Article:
Pumpkin Pie "Tarts" with Buttermik Frosting
Baking with kids.
Just those three words alone are enough to scare you. But in reality, it’s not so bad. The only downside is the potential mess it can create. Who wants to clean that up? Take a few minutes to plan ahead and decide what role your little ones will play. It will show them that they are a big part of the process and can be quite easy and fun.
Pumpkin Tarts are easily a creation children will love to make. Let’s give kids, no lets show them that there are healthier versions of their favorite snack foods. The more you involve your child in baking and cooking, the more they will learn how to eat healthier as they age. Plus you can discuss the benefits of making your own foods rather than relying on frozen foods or take-out. Pumpkin tarts are healthier than the chemically-laden boxed version. Even if your child is not a pumpkin fan, I can guarantee they will enjoy these. The pumpkin filling is spiced up just right, even for the pickiest of palates.
Here are a few quick and easy tips to integrate your kids in the baking process:
If it’s the last step of the baking process and if your child gets impatient, just remind them that the next step is eating them!
The inspiration for this recipe came from Joy the Baker.
For more details on how to create this recipe please visit Vanilla Sugar Blog.
Pumpkin Pie Yarts with buttermilk glaze:
For the Crust:
2 cups all-purpose flour
1 tablespoon granulated sugar
1 teaspoon salt
1 cup (2 sticks) unsalted butter, kept cold, (use a cheese grater)
1 large egg
2 tablespoons milk
1 large egg, beaten (for brushing the dough)
For the Filling:
3/4 cup pureed pumpkin
1 large egg AND 1 large egg yolk
1 ts cornstarch
1 ts cinnamon
A couple dashes of pumpkin pie seasoning
1/4 ts salt
1/3 cup granulated sugar
2 cups powdered sugar
1/8 (plus or minus depending on thick or thin you want glaze) cup buttermilk
Dash or 3 of cinnamon
Dash or 2 of sea salt
For the crust:
I like to use a cheese grater on my butter, keep it in the freezer until ready to use. In a small bowl, beat the egg and milk together. In a food processor, whisk together flour, sugar and salt. Add in the cold butter, pulse until you have nice crumbles. Pulse in the beaten egg with milk until just mixed—no overmixing! Lightly dust a clean counter with flour and knead the dough on the floured counter for a few turns until it really starts to come together. Divide the dough in two, wrap in plastic wrap and refrigerate for about 30 minutes.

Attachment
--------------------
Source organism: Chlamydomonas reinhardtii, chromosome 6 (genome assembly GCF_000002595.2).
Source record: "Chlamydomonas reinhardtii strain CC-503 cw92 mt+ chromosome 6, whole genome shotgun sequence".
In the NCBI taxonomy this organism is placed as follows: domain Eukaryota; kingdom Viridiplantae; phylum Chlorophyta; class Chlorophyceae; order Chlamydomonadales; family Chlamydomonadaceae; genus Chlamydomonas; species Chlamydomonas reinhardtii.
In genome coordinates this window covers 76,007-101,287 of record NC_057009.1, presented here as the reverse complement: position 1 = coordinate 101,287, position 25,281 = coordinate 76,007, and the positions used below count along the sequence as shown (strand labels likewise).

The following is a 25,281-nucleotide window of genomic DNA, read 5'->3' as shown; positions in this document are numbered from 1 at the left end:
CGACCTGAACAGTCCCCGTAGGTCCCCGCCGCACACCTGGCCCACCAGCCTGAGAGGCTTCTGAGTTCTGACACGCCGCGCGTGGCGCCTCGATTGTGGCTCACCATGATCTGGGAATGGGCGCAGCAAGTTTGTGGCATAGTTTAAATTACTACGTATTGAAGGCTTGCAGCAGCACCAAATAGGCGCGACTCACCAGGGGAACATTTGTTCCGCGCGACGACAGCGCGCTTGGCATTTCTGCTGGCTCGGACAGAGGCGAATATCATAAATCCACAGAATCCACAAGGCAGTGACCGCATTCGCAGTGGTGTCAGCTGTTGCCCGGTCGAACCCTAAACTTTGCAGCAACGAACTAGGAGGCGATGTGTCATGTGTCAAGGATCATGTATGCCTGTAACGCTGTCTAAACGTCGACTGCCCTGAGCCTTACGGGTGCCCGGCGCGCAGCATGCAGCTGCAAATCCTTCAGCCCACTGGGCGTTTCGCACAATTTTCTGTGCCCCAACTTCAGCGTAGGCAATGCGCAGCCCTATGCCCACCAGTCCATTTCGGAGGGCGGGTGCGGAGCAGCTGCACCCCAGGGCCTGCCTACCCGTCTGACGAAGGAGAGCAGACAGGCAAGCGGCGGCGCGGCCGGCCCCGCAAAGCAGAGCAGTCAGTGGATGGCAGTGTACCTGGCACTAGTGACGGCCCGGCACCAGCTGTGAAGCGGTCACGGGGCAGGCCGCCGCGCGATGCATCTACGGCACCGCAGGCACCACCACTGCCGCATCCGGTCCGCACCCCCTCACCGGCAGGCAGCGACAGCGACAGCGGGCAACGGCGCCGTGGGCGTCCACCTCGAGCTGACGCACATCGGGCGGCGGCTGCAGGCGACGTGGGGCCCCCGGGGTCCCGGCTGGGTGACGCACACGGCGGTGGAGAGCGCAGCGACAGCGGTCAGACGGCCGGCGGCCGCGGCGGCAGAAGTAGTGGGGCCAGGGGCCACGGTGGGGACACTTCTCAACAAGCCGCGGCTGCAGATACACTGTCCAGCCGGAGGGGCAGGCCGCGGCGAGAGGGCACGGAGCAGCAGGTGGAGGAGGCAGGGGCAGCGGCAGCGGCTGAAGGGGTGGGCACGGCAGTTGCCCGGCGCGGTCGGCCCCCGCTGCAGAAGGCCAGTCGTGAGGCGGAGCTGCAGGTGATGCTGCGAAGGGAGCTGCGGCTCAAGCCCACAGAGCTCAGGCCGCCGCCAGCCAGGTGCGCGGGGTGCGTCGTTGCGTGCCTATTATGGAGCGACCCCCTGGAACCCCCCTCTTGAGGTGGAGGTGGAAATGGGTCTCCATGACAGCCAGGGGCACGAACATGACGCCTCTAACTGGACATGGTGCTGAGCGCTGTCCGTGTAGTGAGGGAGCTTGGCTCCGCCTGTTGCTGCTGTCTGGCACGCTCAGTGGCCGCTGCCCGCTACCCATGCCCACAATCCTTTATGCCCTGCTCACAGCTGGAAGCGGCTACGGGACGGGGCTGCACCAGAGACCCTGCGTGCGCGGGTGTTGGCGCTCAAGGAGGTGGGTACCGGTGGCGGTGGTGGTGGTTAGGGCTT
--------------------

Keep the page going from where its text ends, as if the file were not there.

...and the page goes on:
While the dough is chilling, prepare the filling:
In a bowl mix all of the ingredients, well. Store in fridge till ready to use.
This next part is where you need to pay attention. Prepare pans (2 – 3 pans) by lining with parchment paper, set aside. On a well floured work surface, press dough into a 3x5-inch rectangle, roll the dough out to about 1/8 inch thickness. The dough should be slightly larger than 9x12-inches. Trim dough with a pizza cutter, creating a rectangle that is 9-inches tall and 12-inches long. Using the pizza cutter, cut each side into thirds, creating 9 squares. Place dough squares in the fridge while you roll out the second piece of dough in the same way.
Brush one set of 9 squares with beaten egg. This will act as the glue for the top layer of dough. Spoon about one tablespoon of pie filling into the center of each brushed dough square. Top with a piece of dough and use a floured fork to crimp the sides closed. Use the tines of the fork to create vent holes in each tart. Place the pan in the fridge to let it get firm again; you don’t want to bake these with warm dough, they won’t crisp up. Keep in fridge at least 30 minutes. When ready to bake preheat oven to 350 degrees.
Bake for about 20 – 25 minutes or until the tops and edges are nice and golden brown. Cool tarts on wire racks. You can let them cool before glazing or not, I didn’t wait. But if you glaze them straight away, you do need to let the glaze harden before serving.
For the buttermilk glaze:
Make sure to sift the powdered sugar, you don’t want any lumps in the glaze. Mix all the glaze
ingredients really well and apply with a spoon over the racks.
Let glaze dry on the tarts before devouring.
Growing up, we had formal dinner parties at my grandfather's home. The tablescape was a crossbetween a garden and a museum, and the ladies dressed in long skirts. My step-grandmotherdirected everyone to their seats with great authority.My brother, sister and ...
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